Edwina McQueen

Letter To My Younger Self

Dear My Younger Self

Remember when you thought 60 was old? At 16, you wanted the years to fly by. Now, I just wish they would slow down.

It’s not all bad. Being an adult, and all of the freedom that comes with it, it is even better than you imagined. Knowing that you have achieved even more than you ever thought possible. Setting your own schedule to do what you want when you want. I wouldn’t trade it for the world.

There are some things I wish you would have done differently. And some things that I wish hadn’t happened to you, but this experience will make you who you are. If only you had known then what you know now. That’s why I’m writing to you!

You don’t know it yet, but after being told you may never walk again and undergoing major back surgery, you struggled to find your place in the world. Your school predicted your GCE grades – they weren’t great! Sixth Form College wouldn’t let you enrol because you were in plaster and a health and safety risk. You felt unsatisfied with life, you wanted to continue learning but this wasn’t looking likely, whilst in plaster at least. Then, to everyone’s amazement you decided to get a job. You enrolled on a Youth Training Scheme with Severn Trent Water as a Data Entry Operator; you finally felt a sense of satisfaction — accomplishment. They gave you a chance and believed in you. Little did you know this was going to be your first step into a lifelong journey of vocational education.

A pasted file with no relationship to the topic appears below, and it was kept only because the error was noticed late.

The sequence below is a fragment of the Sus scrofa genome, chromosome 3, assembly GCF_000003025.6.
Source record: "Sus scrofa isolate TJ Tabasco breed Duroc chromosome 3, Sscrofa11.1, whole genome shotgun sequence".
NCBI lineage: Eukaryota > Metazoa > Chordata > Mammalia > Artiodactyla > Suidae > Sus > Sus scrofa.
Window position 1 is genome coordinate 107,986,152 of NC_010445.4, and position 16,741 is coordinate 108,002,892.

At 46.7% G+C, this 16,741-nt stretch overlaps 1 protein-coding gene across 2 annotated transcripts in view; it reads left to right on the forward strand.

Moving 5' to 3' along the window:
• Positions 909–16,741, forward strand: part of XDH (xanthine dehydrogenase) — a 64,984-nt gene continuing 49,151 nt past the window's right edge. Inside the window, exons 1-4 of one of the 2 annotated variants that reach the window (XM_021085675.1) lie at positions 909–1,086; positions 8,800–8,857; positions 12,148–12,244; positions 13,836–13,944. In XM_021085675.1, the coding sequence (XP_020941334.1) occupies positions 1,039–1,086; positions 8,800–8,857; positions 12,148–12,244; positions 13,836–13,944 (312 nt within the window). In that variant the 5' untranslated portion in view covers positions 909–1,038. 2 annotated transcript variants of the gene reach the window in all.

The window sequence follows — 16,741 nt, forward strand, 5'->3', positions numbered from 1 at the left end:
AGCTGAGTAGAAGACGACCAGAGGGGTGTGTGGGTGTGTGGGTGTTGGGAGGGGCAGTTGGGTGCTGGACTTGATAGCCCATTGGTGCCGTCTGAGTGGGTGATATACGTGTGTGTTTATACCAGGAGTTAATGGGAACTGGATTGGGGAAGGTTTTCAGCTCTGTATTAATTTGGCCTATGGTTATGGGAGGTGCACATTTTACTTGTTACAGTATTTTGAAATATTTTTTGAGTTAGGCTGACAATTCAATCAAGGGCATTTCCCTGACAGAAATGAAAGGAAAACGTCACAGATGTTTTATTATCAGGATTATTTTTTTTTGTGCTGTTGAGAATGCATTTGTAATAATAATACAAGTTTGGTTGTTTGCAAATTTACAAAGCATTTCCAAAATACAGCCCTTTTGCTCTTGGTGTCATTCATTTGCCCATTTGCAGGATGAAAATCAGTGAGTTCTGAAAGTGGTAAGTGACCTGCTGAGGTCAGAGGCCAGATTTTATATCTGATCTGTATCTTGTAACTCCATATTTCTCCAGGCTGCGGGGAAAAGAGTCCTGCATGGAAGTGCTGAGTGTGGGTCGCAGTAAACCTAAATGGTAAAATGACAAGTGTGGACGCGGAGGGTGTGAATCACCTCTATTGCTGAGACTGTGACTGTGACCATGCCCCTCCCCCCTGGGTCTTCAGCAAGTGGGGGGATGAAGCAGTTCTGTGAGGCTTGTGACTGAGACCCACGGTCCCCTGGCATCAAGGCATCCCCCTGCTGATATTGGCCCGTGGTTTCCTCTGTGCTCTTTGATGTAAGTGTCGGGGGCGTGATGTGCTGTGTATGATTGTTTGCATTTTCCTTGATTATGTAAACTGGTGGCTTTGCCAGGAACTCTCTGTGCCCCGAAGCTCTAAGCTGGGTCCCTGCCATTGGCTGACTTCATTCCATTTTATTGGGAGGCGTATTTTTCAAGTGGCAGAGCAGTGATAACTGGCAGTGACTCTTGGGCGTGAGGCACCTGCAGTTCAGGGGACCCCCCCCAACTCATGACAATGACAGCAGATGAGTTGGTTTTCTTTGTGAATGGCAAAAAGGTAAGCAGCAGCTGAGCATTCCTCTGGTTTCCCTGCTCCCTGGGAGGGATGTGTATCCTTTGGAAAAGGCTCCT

Work hard and be serious about work. It may not seem like a big deal now, but it will later. Get yourself a mentor or a coach and strive to be the best you can be. Be brave, be resilient, be honest and trustworthy. Always keep your promises, live your values and take calculated risks, like the risk you took when you decided to have the operation. It won’t always be an easy journey and you will meet people who will appear more educated on paper than you, but you will gain the qualifications you desire through vocational learning, through experience on the job, which will make you a more rounded and employable person. You will have a great career, be earning and able to afford to travel, you will own your home by the age of 25 and you will save for the future – without the debt of a degree.

You will spend 24 months in plaster, and it will be hard at first with all your friends going to college and university. Although it will feel like it’s not fair, taking a vocational pathway and learning whist you earn will turn out to be the best decision you have ever made, I promise.

It’s in the workplace where you will learn all your skills. How to be confident, be a team player and a great manager, leader, and coach. You will continue to learn and develop new skills through vocational learning. And although it doesn’t seem possible now you will become a Director of City and Guilds, an international vocational awarding organisation, and you will go on to share your story with young people and tell them how your Youth Training Scheme has set you up for life. I am sure it won’t be called YTS by then, it will likely be an Apprenticeship, and who knows you may even be able to do a Degree Apprenticeship – that would be the best of both worlds, how great would that be?

I don’t hold my past decisions against myself although I wish there were some other things I had known. Maybe if you had made some better personal decisions, you would have been a little happier?

Though you probably should have done some things differently like traveled more and experienced work in more organisations, you’re right where you need to be now.

Now, you have a life and career you love, you feel fulfilled and are helping young people just like you, find the life and career they deserve. Who knows, maybe you’ll get there!

Don’t give up, even when you feel like you should. Life gets a whole lot better.

Love your older, wiser self